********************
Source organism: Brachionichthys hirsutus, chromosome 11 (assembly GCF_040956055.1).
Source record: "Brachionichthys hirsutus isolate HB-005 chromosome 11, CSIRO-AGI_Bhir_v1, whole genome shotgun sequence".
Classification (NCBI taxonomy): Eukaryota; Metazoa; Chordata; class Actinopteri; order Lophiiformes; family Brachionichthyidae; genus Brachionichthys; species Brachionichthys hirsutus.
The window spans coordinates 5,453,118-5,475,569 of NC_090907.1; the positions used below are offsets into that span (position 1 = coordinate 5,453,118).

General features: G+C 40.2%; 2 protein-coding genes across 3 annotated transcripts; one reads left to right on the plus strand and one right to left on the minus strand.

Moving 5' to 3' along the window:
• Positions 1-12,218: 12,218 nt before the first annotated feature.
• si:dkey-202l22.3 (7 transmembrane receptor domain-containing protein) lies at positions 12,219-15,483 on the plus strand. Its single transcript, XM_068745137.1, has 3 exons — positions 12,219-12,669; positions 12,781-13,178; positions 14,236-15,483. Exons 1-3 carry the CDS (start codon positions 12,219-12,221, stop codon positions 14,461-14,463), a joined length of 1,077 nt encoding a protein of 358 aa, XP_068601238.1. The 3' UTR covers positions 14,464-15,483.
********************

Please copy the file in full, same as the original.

Source organism: Brachionichthys hirsutus, chromosome 11 (assembly GCF_040956055.1).
Source record: "Brachionichthys hirsutus isolate HB-005 chromosome 11, CSIRO-AGI_Bhir_v1, whole genome shotgun sequence".
Classification (NCBI taxonomy): Eukaryota; Metazoa; Chordata; class Actinopteri; order Lophiiformes; family Brachionichthyidae; genus Brachionichthys; species Brachionichthys hirsutus.
The window spans coordinates 5,453,118-5,475,569 of NC_090907.1; the positions used below are offsets into that span (position 1 = coordinate 5,453,118).

General features: G+C 40.2%; 2 protein-coding genes across 3 annotated transcripts; one reads left to right on the plus strand and one right to left on the minus strand.

Moving 5' to 3' along the window:
• Positions 1-12,218: 12,218 nt before the first annotated feature.
• si:dkey-202l22.3 (7 transmembrane receptor domain-containing protein) lies at positions 12,219-15,483 on the plus strand. Its single transcript, XM_068745137.1, has 3 exons — positions 12,219-12,669; positions 12,781-13,178; positions 14,236-15,483. Exons 1-3 carry the CDS (start codon positions 12,219-12,221, stop codon positions 14,461-14,463), a joined length of 1,077 nt encoding a protein of 358 aa, XP_068601238.1. The 3' UTR covers positions 14,464-15,483.